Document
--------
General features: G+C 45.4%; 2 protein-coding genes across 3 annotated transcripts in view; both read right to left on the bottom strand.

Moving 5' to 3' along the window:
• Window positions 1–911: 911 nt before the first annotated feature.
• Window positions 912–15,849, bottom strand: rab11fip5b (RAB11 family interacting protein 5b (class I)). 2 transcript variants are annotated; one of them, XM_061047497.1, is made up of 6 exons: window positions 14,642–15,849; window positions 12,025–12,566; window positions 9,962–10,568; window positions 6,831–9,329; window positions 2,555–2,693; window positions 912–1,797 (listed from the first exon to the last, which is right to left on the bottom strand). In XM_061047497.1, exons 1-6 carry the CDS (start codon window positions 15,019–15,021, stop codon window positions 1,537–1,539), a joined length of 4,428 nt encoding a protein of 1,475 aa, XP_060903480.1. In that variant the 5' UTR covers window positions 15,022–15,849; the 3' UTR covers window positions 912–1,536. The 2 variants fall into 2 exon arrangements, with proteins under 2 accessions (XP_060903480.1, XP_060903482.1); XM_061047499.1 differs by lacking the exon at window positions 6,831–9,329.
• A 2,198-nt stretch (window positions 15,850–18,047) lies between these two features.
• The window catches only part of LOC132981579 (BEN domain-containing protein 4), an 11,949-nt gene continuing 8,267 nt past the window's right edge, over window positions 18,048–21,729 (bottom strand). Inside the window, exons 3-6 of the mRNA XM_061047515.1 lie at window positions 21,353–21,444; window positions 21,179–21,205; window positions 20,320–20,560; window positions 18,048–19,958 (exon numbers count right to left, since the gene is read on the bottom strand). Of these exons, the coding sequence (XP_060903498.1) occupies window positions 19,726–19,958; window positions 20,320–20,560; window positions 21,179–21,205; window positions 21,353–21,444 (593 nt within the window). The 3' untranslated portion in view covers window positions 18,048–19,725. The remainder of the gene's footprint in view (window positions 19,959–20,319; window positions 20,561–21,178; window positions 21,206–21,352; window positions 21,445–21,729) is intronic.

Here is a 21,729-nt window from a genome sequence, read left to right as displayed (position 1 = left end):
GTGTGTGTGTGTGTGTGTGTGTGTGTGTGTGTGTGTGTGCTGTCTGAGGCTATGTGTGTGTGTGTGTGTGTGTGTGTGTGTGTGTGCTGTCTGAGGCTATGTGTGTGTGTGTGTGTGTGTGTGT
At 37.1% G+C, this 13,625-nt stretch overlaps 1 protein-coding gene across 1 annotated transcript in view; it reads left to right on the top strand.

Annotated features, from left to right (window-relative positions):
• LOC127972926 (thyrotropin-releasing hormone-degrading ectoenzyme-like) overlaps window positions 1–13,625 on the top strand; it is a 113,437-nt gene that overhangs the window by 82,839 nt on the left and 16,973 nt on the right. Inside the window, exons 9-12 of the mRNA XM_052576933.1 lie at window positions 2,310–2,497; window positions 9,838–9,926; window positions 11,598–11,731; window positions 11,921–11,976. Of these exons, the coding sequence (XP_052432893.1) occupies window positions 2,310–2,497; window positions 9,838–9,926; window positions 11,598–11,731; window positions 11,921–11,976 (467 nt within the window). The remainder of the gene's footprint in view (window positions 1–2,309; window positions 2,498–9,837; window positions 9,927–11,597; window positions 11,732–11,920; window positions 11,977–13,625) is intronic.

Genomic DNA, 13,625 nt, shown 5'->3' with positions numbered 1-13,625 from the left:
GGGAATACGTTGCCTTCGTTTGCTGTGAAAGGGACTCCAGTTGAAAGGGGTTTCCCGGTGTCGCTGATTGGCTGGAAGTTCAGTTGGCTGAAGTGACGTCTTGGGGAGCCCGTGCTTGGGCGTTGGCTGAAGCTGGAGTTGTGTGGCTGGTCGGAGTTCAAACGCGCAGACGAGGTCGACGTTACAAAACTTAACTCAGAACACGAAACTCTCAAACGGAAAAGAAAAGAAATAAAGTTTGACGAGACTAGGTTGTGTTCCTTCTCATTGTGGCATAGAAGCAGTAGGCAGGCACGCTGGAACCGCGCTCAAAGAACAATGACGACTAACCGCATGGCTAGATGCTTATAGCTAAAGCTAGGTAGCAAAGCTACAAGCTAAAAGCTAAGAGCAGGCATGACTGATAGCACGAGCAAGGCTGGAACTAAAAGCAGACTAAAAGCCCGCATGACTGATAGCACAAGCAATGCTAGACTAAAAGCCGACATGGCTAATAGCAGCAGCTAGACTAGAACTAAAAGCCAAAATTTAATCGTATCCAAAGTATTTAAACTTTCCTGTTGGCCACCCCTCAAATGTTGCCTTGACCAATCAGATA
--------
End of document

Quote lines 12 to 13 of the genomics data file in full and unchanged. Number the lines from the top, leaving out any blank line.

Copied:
Genomic DNA, 13,625 nt, shown 5'->3' with positions numbered 1-13,625 from the left:
GGGAATACGTTGCCTTCGTTTGCTGTGAAAGGGACTCCAGTTGAAAGGGGTTTCCCGGTGTCGCTGATTGGCTGGAAGTTCAGTTGGCTGAAGTGACGTCTTGGGGAGCCCGTGCTTGGGCGTTGGCTGAAGCTGGAGTTGTGTGGCTGGTCGGAGTTCAAACGCGCAGACGAGGTCGACGTTACAAAACTTAACTCAGAACACGAAACTCTCAAACGGAAAAGAAAAGAAATAAAGTTTGACGAGACTAGGTTGTGTTCCTTCTCATTGTGGCATAGAAGCAGTAGGCAGGCACGCTGGAACCGCGCTCAAAGAACAATGACGACTAACCGCATGGCTAGATGCTTATAGCTAAAGCTAGGTAGCAAAGCTACAAGCTAAAAGCTAAGAGCAGGCATGACTGATAGCACGAGCAAGGCTGGAACTAAAAGCAGACTAAAAGCCCGCATGACTGATAGCACAAGCAATGCTAGACTAAAAGCCGACATGGCTAATAGCAGCAGCTAGACTAGAACTAAAAGCCAAAATTTAATCGTATCCAAAGTATTTAAACTTTCCTGTTGGCCACCCCTCAAATGTTGCCTTGACCAATCAGATA